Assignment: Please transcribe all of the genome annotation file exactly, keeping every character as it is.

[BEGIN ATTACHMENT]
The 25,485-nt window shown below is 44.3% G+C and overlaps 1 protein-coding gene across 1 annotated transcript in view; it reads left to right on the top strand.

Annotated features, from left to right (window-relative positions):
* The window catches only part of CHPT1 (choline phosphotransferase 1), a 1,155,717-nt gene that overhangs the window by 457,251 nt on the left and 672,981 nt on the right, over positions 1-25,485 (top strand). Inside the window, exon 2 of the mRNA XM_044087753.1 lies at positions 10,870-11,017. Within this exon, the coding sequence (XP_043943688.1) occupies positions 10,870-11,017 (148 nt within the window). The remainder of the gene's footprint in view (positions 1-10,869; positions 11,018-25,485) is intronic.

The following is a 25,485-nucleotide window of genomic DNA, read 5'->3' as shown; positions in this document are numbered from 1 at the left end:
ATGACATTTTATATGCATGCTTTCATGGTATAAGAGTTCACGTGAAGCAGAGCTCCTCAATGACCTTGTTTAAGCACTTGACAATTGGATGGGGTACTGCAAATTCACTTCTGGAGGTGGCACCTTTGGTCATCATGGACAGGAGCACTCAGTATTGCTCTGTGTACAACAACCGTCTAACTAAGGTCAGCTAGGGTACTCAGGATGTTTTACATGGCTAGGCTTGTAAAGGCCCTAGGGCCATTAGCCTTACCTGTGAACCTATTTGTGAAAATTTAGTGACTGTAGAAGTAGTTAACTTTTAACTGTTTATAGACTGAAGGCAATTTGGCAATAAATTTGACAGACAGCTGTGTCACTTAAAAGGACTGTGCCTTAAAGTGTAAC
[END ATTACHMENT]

The 25,485-nt window shown below is 44.3% G+C and overlaps 1 protein-coding gene across 1 annotated transcript in view; it reads left to right on the top strand.

Annotated features, from left to right (window-relative positions):
* The window catches only part of CHPT1 (choline phosphotransferase 1), a 1,155,717-nt gene that overhangs the window by 457,251 nt on the left and 672,981 nt on the right, over positions 1-25,485 (top strand). Inside the window, exon 2 of the mRNA XM_044087753.1 lies at positions 10,870-11,017. Within this exon, the coding sequence (XP_043943688.1) occupies positions 10,870-11,017 (148 nt within the window). The remainder of the gene's footprint in view (positions 1-10,869; positions 11,018-25,485) is intronic.

The following is a 25,485-nucleotide window of genomic DNA, read 5'->3' as shown; positions in this document are numbered from 1 at the left end:
ATGACATTTTATATGCATGCTTTCATGGTATAAGAGTTCACGTGAAGCAGAGCTCCTCAATGACCTTGTTTAAGCACTTGACAATTGGATGGGGTACTGCAAATTCACTTCTGGAGGTGGCACCTTTGGTCATCATGGACAGGAGCACTCAGTATTGCTCTGTGTACAACAACCGTCTAACTAAGGTCAGCTAGGGTACTCAGGATGTTTTACATGGCTAGGCTTGTAAAGGCCCTAGGGCCATTAGCCTTACCTGTGAACCTATTTGTGAAAATTTAGTGACTGTAGAAGTAGTTAACTTTTAACTGTTTATAGACTGAAGGCAATTTGGCAATAAATTTGACAGACAGCTGTGTCACTTAAAAGGACTGTGCCTTAAAGTGTAAC